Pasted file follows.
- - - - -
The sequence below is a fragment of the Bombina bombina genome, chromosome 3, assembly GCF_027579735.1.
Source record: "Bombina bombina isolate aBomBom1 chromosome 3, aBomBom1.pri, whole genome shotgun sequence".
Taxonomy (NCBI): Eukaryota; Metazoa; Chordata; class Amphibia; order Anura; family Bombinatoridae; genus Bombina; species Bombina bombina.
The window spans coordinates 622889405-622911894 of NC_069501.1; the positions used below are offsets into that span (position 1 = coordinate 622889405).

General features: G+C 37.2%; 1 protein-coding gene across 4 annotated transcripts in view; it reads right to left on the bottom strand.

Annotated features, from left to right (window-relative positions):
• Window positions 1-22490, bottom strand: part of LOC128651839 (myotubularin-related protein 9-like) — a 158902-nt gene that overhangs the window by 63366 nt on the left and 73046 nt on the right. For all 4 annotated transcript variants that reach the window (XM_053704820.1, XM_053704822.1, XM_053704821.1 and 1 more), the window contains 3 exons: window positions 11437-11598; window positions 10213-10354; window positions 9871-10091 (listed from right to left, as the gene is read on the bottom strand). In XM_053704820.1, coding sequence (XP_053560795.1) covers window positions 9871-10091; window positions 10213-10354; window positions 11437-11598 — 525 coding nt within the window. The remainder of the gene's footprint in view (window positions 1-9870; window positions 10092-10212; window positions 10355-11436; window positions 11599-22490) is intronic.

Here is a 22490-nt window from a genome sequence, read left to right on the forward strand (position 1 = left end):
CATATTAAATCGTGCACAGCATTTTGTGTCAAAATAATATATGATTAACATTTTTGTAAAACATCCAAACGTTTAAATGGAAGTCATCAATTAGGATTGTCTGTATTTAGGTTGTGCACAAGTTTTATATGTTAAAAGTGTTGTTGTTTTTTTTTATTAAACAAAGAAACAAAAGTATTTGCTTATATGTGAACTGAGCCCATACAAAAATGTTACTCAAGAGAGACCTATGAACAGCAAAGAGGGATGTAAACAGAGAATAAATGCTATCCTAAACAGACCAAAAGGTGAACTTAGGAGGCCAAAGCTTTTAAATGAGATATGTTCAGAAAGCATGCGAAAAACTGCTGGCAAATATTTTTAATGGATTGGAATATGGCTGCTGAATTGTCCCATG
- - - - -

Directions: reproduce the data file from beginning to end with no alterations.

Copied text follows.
The sequence below is a fragment of the Bombina bombina genome, chromosome 3, assembly GCF_027579735.1.
Source record: "Bombina bombina isolate aBomBom1 chromosome 3, aBomBom1.pri, whole genome shotgun sequence".
Taxonomy (NCBI): Eukaryota; Metazoa; Chordata; class Amphibia; order Anura; family Bombinatoridae; genus Bombina; species Bombina bombina.
The window spans coordinates 622889405-622911894 of NC_069501.1; the positions used below are offsets into that span (position 1 = coordinate 622889405).

General features: G+C 37.2%; 1 protein-coding gene across 4 annotated transcripts in view; it reads right to left on the bottom strand.

Annotated features, from left to right (window-relative positions):
• Window positions 1-22490, bottom strand: part of LOC128651839 (myotubularin-related protein 9-like) — a 158902-nt gene that overhangs the window by 63366 nt on the left and 73046 nt on the right. For all 4 annotated transcript variants that reach the window (XM_053704820.1, XM_053704822.1, XM_053704821.1 and 1 more), the window contains 3 exons: window positions 11437-11598; window positions 10213-10354; window positions 9871-10091 (listed from right to left, as the gene is read on the bottom strand). In XM_053704820.1, coding sequence (XP_053560795.1) covers window positions 9871-10091; window positions 10213-10354; window positions 11437-11598 — 525 coding nt within the window. The remainder of the gene's footprint in view (window positions 1-9870; window positions 10092-10212; window positions 10355-11436; window positions 11599-22490) is intronic.

Here is a 22490-nt window from a genome sequence, read left to right on the forward strand (position 1 = left end):
CATATTAAATCGTGCACAGCATTTTGTGTCAAAATAATATATGATTAACATTTTTGTAAAACATCCAAACGTTTAAATGGAAGTCATCAATTAGGATTGTCTGTATTTAGGTTGTGCACAAGTTTTATATGTTAAAAGTGTTGTTGTTTTTTTTTATTAAACAAAGAAACAAAAGTATTTGCTTATATGTGAACTGAGCCCATACAAAAATGTTACTCAAGAGAGACCTATGAACAGCAAAGAGGGATGTAAACAGAGAATAAATGCTATCCTAAACAGACCAAAAGGTGAACTTAGGAGGCCAAAGCTTTTAAATGAGATATGTTCAGAAAGCATGCGAAAAACTGCTGGCAAATATTTTTAATGGATTGGAATATGGCTGCTGAATTGTCCCATG